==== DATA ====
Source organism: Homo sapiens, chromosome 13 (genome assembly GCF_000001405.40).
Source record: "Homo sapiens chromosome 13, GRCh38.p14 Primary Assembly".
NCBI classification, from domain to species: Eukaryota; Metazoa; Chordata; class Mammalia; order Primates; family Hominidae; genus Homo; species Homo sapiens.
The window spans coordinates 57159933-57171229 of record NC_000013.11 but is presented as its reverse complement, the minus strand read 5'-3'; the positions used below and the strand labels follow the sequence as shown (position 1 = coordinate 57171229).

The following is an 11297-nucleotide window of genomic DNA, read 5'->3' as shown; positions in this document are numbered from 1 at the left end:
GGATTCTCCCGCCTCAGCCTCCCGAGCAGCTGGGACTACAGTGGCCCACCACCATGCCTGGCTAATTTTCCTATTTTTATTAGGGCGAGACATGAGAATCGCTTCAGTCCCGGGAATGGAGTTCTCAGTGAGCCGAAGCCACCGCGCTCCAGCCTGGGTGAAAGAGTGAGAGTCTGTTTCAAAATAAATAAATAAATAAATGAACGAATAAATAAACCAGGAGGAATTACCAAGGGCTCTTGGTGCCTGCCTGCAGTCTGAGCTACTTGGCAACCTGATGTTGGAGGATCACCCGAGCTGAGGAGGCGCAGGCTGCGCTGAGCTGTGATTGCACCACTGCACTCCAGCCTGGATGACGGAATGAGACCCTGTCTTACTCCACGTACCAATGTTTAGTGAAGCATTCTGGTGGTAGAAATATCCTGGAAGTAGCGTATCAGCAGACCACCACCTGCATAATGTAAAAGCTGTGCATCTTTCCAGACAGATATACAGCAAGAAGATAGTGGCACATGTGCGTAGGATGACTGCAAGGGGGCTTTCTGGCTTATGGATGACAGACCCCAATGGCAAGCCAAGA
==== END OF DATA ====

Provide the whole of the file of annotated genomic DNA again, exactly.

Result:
Source organism: Homo sapiens, chromosome 13 (genome assembly GCF_000001405.40).
Source record: "Homo sapiens chromosome 13, GRCh38.p14 Primary Assembly".
NCBI classification, from domain to species: Eukaryota; Metazoa; Chordata; class Mammalia; order Primates; family Hominidae; genus Homo; species Homo sapiens.
The window spans coordinates 57159933-57171229 of record NC_000013.11 but is presented as its reverse complement, the minus strand read 5'-3'; the positions used below and the strand labels follow the sequence as shown (position 1 = coordinate 57171229).

The following is an 11297-nucleotide window of genomic DNA, read 5'->3' as shown; positions in this document are numbered from 1 at the left end:
GGATTCTCCCGCCTCAGCCTCCCGAGCAGCTGGGACTACAGTGGCCCACCACCATGCCTGGCTAATTTTCCTATTTTTATTAGGGCGAGACATGAGAATCGCTTCAGTCCCGGGAATGGAGTTCTCAGTGAGCCGAAGCCACCGCGCTCCAGCCTGGGTGAAAGAGTGAGAGTCTGTTTCAAAATAAATAAATAAATAAATGAACGAATAAATAAACCAGGAGGAATTACCAAGGGCTCTTGGTGCCTGCCTGCAGTCTGAGCTACTTGGCAACCTGATGTTGGAGGATCACCCGAGCTGAGGAGGCGCAGGCTGCGCTGAGCTGTGATTGCACCACTGCACTCCAGCCTGGATGACGGAATGAGACCCTGTCTTACTCCACGTACCAATGTTTAGTGAAGCATTCTGGTGGTAGAAATATCCTGGAAGTAGCGTATCAGCAGACCACCACCTGCATAATGTAAAAGCTGTGCATCTTTCCAGACAGATATACAGCAAGAAGATAGTGGCACATGTGCGTAGGATGACTGCAAGGGGGCTTTCTGGCTTATGGATGACAGACCCCAATGGCAAGCCAAGA